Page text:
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Friday, 8 November 1985
Page: 1815


Senator MACKLIN(9.57) —The speech made by Senator Puplick before that of the Minister for Veterans' Affairs (Senator Gietzelt) was an interesting one. Obviously he had sifted his way through Roget's Thesaurus in order to come up with the colourful language that he used and weave it into one short speech. The unfortunate thing about it is that it is a Johnny-come-lately speech on this whole operation. He is obviously totally unaware of the negotiations that have been going on with his Party with regard to the reference of Bills to committees. It is a pity that a range of items about not engaging in any discussions or activities was not recorded in Hansard because that is precisely what his front bench and the Leader of the Opposition (Senator Chaney) have been doing with us. I suppose one cannot blame him, having been fed in with very little briefing, for trampling over the area on which his front bench colleagues have been walking.

I will simply rehearse, in brief-I do not wish to hold up or contribute in any way to the Opposition filibuster on this matter-that the proposition of sending Bills to a committee for scrutiny and report is one with which we have indicated we agree in principle. We have done that by letter and publicly and we hold to that proposition. However, we have said that we saw in that proposal, which was basically the proposal put forward in a notice of motion by Senator Chaney and debated some time ago, a range of practical difficulties. I will enumerate some of those difficulties which were encompassed in a letter sent to the people who were negotiating this matter on behalf of the Opposition parties. Since it was a letter I was invited to write to a particular person, I do not intend reading it because I assume that that would be seen to be confidential information.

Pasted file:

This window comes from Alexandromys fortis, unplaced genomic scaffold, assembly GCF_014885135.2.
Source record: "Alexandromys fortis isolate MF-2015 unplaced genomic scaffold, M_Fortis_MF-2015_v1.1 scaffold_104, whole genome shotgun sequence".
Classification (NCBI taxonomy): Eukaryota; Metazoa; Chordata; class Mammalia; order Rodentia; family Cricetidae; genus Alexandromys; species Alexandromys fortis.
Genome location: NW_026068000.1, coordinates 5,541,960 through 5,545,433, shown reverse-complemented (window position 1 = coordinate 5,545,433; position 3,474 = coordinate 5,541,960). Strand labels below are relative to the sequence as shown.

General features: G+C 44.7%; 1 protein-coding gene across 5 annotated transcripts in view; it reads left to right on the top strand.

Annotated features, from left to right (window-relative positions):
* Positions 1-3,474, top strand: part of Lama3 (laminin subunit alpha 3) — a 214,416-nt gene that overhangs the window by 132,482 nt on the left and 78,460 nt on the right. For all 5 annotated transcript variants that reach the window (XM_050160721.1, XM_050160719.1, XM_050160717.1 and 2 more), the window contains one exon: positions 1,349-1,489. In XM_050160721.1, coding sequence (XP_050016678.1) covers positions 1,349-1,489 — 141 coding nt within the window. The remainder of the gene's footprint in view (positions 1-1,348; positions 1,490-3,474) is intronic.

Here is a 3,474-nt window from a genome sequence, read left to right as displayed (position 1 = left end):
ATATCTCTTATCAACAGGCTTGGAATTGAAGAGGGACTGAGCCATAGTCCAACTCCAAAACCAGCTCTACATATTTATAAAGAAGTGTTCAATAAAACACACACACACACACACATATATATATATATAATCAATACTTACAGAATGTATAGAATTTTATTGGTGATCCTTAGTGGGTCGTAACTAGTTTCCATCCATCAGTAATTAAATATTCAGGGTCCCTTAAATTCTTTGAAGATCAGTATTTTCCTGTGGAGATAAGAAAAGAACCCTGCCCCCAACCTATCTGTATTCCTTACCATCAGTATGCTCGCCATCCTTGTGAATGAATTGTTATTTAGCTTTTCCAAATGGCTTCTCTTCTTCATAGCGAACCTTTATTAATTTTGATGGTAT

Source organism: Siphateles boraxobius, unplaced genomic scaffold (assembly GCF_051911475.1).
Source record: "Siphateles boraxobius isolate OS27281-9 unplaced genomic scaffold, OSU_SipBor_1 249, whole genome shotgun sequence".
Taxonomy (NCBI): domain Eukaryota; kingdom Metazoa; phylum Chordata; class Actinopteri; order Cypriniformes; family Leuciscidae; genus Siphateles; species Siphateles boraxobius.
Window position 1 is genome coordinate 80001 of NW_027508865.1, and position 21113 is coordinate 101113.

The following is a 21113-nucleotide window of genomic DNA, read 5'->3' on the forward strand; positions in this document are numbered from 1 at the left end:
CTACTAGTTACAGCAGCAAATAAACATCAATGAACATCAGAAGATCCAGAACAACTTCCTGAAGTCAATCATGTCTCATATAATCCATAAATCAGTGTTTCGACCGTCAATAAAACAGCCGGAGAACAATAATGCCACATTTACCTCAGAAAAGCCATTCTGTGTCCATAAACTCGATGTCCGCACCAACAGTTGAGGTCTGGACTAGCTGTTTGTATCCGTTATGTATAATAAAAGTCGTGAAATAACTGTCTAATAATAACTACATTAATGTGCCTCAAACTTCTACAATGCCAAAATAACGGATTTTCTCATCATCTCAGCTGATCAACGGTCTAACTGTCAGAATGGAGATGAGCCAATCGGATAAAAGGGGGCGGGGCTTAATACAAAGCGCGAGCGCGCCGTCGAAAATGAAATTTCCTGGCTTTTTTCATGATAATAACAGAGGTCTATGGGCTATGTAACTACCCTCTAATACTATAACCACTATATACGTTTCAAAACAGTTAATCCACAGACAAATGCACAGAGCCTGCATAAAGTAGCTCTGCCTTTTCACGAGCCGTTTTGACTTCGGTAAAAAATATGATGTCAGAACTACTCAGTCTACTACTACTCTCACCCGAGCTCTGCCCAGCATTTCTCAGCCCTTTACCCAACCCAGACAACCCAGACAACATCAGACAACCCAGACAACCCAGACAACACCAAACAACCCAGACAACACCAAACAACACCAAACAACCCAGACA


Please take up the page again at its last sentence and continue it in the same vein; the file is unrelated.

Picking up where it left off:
I will refer to the seven basic problems we saw. One was that it was suggested that we agree to allowing a debate of 30 minutes for every item. We have already seen this operating today. Since six or seven items are sometimes placed on the Notice Paper to agree to that proposition by way of sessional order would decrease the debating time on legislation by some three hours a day. Since on most debating days we do not manage to get three hours of debate on Bills, it would mean that no government legislation would proceed at all.